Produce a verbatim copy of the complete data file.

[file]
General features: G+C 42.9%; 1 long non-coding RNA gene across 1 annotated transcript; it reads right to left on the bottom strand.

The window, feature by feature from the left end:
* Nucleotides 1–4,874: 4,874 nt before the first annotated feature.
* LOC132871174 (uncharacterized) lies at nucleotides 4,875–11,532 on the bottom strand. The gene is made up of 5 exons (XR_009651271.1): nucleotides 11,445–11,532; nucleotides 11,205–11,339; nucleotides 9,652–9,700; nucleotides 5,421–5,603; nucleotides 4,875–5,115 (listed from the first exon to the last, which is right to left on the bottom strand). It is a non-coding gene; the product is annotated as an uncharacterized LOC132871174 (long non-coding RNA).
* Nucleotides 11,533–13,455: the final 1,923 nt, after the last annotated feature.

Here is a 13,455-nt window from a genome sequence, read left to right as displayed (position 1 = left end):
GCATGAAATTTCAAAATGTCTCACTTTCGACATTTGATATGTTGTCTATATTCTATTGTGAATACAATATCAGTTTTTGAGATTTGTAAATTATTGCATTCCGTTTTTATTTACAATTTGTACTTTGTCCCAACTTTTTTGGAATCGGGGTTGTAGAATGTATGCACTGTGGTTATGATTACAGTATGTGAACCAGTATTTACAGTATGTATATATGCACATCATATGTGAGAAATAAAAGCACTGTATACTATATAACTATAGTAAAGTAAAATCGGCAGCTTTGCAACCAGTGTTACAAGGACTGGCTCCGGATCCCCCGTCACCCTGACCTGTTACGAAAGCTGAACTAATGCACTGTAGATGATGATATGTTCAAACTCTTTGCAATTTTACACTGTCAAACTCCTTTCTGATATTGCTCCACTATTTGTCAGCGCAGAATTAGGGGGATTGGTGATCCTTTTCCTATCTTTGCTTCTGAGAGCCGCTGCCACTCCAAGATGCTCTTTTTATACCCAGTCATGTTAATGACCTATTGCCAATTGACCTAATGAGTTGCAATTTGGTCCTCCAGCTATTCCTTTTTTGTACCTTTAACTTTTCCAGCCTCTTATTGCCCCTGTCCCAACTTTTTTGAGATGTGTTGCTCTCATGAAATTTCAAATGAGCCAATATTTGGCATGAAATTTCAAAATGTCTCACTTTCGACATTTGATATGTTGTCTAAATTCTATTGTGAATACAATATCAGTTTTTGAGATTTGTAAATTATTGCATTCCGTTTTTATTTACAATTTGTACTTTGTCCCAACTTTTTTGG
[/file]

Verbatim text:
General features: G+C 42.9%; 1 long non-coding RNA gene across 1 annotated transcript; it reads right to left on the bottom strand.

The window, feature by feature from the left end:
* Nucleotides 1–4,874: 4,874 nt before the first annotated feature.
* LOC132871174 (uncharacterized) lies at nucleotides 4,875–11,532 on the bottom strand. The gene is made up of 5 exons (XR_009651271.1): nucleotides 11,445–11,532; nucleotides 11,205–11,339; nucleotides 9,652–9,700; nucleotides 5,421–5,603; nucleotides 4,875–5,115 (listed from the first exon to the last, which is right to left on the bottom strand). It is a non-coding gene; the product is annotated as an uncharacterized LOC132871174 (long non-coding RNA).
* Nucleotides 11,533–13,455: the final 1,923 nt, after the last annotated feature.

Here is a 13,455-nt window from a genome sequence, read left to right as displayed (position 1 = left end):
GCATGAAATTTCAAAATGTCTCACTTTCGACATTTGATATGTTGTCTATATTCTATTGTGAATACAATATCAGTTTTTGAGATTTGTAAATTATTGCATTCCGTTTTTATTTACAATTTGTACTTTGTCCCAACTTTTTTGGAATCGGGGTTGTAGAATGTATGCACTGTGGTTATGATTACAGTATGTGAACCAGTATTTACAGTATGTATATATGCACATCATATGTGAGAAATAAAAGCACTGTATACTATATAACTATAGTAAAGTAAAATCGGCAGCTTTGCAACCAGTGTTACAAGGACTGGCTCCGGATCCCCCGTCACCCTGACCTGTTACGAAAGCTGAACTAATGCACTGTAGATGATGATATGTTCAAACTCTTTGCAATTTTACACTGTCAAACTCCTTTCTGATATTGCTCCACTATTTGTCAGCGCAGAATTAGGGGGATTGGTGATCCTTTTCCTATCTTTGCTTCTGAGAGCCGCTGCCACTCCAAGATGCTCTTTTTATACCCAGTCATGTTAATGACCTATTGCCAATTGACCTAATGAGTTGCAATTTGGTCCTCCAGCTATTCCTTTTTTGTACCTTTAACTTTTCCAGCCTCTTATTGCCCCTGTCCCAACTTTTTTGAGATGTGTTGCTCTCATGAAATTTCAAATGAGCCAATATTTGGCATGAAATTTCAAAATGTCTCACTTTCGACATTTGATATGTTGTCTAAATTCTATTGTGAATACAATATCAGTTTTTGAGATTTGTAAATTATTGCATTCCGTTTTTATTTACAATTTGTACTTTGTCCCAACTTTTTTGG